In more modest moments, Season 3 also takes the time to rebuild relationships between Yennefer (Anya Chalotra), Ciri and Geralt. While Yennefer and Geralt’s romance is an indispensable part of The Witcher, it’s their budding familial relationship that takes centre stage, especially Yennefer’s growing realisation of her dreams of being a mother. Yennefer and Geralt’s worldliness is shown to be what a brash and idealistic Ciri needs; an allegory of current times, perhaps?
A new wild card and an explosive finish
Radovid (Hugh Skinner) is probably the most striking of the new characters and is undoubtedly the new maverick who will shape the political landscape in the North. His buffoonery belies a canniness you would associate with a shrewd politician biding his time for the right opportunity. Phillipa and Djikstra start to catch on and value his skills, but you also get a sense that he might be playing them for fools instead. And for some reason he has his eye set firmly on Jaskier–is he trying to get to her through him as well?
The first part of Season 3 is somewhat slow, but there’s a good mix of intrigue and drama to keep things interesting enough. The way things are going, I’m quite certain that the second part of Season 3 will be explosive; presumably, that’s why they split the episodes unevenly. While The Witcher has been accused of straying too far from the lore and ruining the spirit of the books, the showrunners look intent on staying the course, come hell or high water.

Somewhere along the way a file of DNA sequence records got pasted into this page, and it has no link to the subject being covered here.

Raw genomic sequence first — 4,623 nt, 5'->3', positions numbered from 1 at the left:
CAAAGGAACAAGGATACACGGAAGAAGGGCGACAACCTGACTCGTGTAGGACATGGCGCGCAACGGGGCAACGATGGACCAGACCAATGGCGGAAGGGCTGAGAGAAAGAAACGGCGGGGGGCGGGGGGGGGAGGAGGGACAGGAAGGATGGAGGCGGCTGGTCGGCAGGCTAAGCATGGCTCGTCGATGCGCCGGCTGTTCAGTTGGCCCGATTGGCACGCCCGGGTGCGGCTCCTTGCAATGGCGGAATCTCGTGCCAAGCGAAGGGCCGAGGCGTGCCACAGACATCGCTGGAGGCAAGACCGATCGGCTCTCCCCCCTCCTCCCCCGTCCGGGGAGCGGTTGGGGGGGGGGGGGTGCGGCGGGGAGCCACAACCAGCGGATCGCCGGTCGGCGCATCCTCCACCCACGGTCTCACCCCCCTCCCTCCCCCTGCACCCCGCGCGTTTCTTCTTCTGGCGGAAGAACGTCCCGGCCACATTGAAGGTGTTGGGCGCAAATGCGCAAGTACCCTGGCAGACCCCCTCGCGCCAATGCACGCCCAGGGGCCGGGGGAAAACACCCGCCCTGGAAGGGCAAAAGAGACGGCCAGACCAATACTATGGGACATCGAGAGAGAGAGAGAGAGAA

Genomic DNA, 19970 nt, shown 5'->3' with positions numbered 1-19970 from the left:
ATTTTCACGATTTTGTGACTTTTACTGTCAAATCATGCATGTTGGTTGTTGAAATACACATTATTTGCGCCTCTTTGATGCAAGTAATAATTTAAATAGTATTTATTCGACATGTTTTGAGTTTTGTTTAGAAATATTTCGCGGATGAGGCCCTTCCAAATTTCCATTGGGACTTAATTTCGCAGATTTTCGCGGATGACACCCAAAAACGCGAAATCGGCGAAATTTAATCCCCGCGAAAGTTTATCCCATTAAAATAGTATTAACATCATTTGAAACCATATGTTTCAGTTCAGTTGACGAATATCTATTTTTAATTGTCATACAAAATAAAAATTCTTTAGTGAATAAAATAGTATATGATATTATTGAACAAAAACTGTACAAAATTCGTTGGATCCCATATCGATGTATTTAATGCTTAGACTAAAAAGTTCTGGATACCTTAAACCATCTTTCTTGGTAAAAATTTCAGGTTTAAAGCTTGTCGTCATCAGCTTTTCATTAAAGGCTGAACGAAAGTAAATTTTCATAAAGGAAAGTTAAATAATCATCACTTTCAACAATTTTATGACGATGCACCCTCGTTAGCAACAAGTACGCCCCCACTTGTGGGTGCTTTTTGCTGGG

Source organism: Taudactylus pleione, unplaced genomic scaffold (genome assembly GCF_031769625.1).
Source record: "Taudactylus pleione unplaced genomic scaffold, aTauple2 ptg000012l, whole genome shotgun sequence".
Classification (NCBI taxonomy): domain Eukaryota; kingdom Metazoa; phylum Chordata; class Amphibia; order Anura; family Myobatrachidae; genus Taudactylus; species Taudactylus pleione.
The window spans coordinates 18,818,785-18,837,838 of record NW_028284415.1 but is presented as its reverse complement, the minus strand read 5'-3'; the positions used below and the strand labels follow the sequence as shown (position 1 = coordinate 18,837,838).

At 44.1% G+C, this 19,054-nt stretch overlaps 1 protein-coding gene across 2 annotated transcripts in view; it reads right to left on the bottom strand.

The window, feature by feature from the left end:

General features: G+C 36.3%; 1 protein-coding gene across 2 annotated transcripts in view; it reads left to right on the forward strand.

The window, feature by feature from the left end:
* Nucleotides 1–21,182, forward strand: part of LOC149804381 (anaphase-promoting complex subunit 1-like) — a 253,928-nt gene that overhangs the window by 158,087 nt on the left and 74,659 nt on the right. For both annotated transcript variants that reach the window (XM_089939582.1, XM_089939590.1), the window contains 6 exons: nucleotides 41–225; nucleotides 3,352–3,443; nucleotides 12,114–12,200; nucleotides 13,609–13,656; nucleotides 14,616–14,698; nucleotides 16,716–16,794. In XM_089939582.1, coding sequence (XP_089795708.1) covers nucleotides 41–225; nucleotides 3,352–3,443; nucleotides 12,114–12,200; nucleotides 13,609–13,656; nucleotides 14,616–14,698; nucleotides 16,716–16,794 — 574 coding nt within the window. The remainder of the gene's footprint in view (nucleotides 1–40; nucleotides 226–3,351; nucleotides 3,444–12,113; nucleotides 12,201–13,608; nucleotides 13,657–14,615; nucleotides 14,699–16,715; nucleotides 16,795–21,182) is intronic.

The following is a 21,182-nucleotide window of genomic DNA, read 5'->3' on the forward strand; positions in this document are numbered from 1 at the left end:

For all its flaws, the first half of Season 3 is arguably the best version (or at least it has the most potential) of this reimagined vision thus far. Staunch fans of the book will probably want to look away, but for the rest of us, Season 3 is still watchable.
- The Witcher Season 3, Volume 1 - 7/107/10
The Witcher Season 3, Volume 1
The Witcher can be good in spurts and it seems possible for the show to survive the loss of Cavill. The writing is still a mixed bag, but hopefully, it will come good eventually.